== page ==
Making the case for disaggregated data: A look at Nigeria
65% of Nigeria's population are within the global P20. But what factors contribute to the likelihood of being in the global P20 in Nigeria?
The P20 Initiative aims to track the progress of the poorest 20% of the world’s population from poverty to security and opportunity. It is about ensuring that the Sustainable Development Goals and the data revolution deliver progress for the poorest 20% of the world’s population – the P20 – and that no one is left behind.
But if we are to achieve this global ambition we first must better understand what factors and circumstances contribute to people’s exclusion, and how different deprivations and disadvantages intersect and reinforce one other.
Using our new visualisation in the Development Data Hub, let’s look at Nigeria as an example. Here, we find that 65% of the country’s population are within the global P20 – that’s approximately 112 million people. But what factors contribute to the likelihood of being in the global P20 in Nigeria? Well, if we compare the global P20 population in Nigeria against those living in the country’s rural and urban areas, we find that 52% are in the global P20 and living in rural areas, compared with only 13% for those living in urban areas.
Figure 1. Intersection of Nigeria’s population within the global P20, and those living within the country’s rural and urban areas
This tells us that in Nigeria, as in many other countries that are home to significant numbers of people living in poverty, you are much more likely to fall within the global P20 if you live in a rural area. But how does this intersect with other factors such as the presence of functioning civil registration and vital statistics systems (CRVS)? Civil registration ensures governments know that their citizens exist, when they were born and when they have died. Without functioning CRVS systems people remain invisible and uncounted, unable to claim their rights as citizens and more likely to be left behind.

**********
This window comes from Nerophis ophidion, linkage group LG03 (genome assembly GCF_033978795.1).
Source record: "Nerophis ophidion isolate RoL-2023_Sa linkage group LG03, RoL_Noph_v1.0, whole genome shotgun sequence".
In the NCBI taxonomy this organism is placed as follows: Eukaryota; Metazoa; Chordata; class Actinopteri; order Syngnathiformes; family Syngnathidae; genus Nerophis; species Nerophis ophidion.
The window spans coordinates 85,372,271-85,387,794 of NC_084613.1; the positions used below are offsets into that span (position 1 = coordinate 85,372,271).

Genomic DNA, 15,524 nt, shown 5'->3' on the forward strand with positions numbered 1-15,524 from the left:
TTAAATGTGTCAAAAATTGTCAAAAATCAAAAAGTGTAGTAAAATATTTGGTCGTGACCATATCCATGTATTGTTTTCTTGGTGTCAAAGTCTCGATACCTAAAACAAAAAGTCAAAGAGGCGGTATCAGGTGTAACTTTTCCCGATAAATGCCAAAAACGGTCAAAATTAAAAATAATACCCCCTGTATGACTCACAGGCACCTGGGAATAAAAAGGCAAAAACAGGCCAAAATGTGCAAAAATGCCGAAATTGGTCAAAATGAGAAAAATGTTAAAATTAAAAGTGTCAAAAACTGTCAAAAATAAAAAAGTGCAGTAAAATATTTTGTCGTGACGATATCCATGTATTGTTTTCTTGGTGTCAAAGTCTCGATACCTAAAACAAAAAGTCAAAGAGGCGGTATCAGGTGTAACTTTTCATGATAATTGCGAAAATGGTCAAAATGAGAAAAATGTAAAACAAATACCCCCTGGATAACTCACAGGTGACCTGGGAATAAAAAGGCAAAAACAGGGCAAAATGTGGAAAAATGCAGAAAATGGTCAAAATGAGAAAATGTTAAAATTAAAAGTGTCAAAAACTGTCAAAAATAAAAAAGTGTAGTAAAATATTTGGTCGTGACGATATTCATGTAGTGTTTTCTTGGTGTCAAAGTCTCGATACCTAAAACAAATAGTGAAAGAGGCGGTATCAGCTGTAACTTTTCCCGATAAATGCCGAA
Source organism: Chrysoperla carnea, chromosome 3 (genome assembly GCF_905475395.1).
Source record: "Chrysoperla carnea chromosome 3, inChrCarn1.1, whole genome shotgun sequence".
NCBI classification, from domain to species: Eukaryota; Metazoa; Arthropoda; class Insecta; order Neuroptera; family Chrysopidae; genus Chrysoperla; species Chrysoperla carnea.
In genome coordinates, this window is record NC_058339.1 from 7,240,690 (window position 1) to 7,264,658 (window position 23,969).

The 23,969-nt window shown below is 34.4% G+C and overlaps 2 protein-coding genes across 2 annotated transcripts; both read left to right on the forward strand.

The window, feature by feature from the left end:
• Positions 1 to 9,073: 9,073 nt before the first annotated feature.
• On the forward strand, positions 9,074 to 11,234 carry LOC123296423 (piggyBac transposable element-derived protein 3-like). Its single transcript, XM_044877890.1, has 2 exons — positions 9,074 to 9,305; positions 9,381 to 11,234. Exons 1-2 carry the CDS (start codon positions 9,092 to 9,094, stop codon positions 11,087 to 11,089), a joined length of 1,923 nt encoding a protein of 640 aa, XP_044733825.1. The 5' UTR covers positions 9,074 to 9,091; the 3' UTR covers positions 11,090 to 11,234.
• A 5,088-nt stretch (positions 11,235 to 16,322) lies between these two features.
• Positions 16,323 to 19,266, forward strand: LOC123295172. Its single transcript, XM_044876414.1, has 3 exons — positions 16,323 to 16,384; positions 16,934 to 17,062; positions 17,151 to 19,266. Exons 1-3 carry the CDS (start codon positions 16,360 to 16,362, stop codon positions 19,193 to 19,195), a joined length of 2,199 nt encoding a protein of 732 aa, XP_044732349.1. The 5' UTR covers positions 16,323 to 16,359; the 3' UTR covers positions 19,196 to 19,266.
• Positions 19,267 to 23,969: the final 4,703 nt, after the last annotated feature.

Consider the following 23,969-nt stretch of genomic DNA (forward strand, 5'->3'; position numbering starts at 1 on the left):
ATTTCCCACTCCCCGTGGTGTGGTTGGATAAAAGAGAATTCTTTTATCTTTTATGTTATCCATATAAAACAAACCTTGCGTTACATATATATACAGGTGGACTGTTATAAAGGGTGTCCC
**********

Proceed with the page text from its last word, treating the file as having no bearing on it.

The percentage of births registered is a key indicator of a strong CRVS system. So what happens when we look at Nigeria? What we find is that 56% of under-fives in the P20 within Nigeria don’t have their births registered. When we look at how this plays out between populations living in the country’s rural and urban areas, we find that only 8% of those under five who live in urban areas and are within the global P20 in Nigeria don’t have their birth registered, whereas this shoots up to 47% for those living in rural areas.
Figure 2. Intersection between Nigeria’s population within the global P20, those in the country with unregistered births, and those living in rural and urban areas
Note: Some indicators measure for certain population groups only. The above visualisation shows data for people that are less than 5 years old.
Education is a key factor that affects people’s ability to escape poverty, but looking at levels of education as an aggregate can blur the ways in which different populations are excluded. Gender is a critical lens for education, as girls are often at risk of being unable to access the same levels of education as boys.[i] In Nigeria, we find that for the global P20 living in the country, among those that are female and over 25, 24% have no education or preschool. When we look at the same indicator for men, we see this drop to 16%.
Figure 3. Intersection between Nigeria’s population within the global P20, those in the country without education or preschool, and those that are male and female
Note: The above visualisation shows data for people that are more than 25 years old.
Countries, communities and households are made up of people of different ages and sexes, and with different capacities and abilities. Understanding these and other differences is crucial to making effective policies to ensure that no one is left behind. In order to do this, we need more data to be disaggregated as a minimum by quintile, geography, gender, age and disability.
[i] Global Education Monitoring Report: Gender Review 2016 Available At: http://unesdoc.unesco.org/images/0024/002460/246045e.pdf
Priorities for the UK’s incoming Secretary of State Alok Sharma
As Alok Sharma takes office as Secretary of State, DI's Amy Dodd sets out key priorities for the UK and its global development agenda.
From review to delivery on the Global Goals – what should the immediate priorities be for the UK government?
On 26 June, the UK government published its Voluntary National Review measuring delivery against the Global Goals - but does it accurately capture progress?
Three priorities for the High-level Political Forum 2019
DI Director of Partnerships & Engagement Carolyn Culey sets out three key priorities for closing the gap between the poorest and the rest at HLPF 2019